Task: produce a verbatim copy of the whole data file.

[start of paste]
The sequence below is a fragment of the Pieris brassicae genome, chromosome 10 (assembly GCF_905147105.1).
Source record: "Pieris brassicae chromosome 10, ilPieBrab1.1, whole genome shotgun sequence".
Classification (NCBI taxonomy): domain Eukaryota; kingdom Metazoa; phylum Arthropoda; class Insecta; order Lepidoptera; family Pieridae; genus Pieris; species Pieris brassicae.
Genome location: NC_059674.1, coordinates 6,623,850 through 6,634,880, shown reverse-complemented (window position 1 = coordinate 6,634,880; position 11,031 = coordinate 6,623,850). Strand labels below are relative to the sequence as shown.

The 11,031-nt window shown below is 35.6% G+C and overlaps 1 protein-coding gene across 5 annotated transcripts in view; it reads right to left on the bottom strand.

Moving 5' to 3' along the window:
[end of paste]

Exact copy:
The sequence below is a fragment of the Pieris brassicae genome, chromosome 10 (assembly GCF_905147105.1).
Source record: "Pieris brassicae chromosome 10, ilPieBrab1.1, whole genome shotgun sequence".
Classification (NCBI taxonomy): domain Eukaryota; kingdom Metazoa; phylum Arthropoda; class Insecta; order Lepidoptera; family Pieridae; genus Pieris; species Pieris brassicae.
Genome location: NC_059674.1, coordinates 6,623,850 through 6,634,880, shown reverse-complemented (window position 1 = coordinate 6,634,880; position 11,031 = coordinate 6,623,850). Strand labels below are relative to the sequence as shown.

The 11,031-nt window shown below is 35.6% G+C and overlaps 1 protein-coding gene across 5 annotated transcripts in view; it reads right to left on the bottom strand.

Moving 5' to 3' along the window: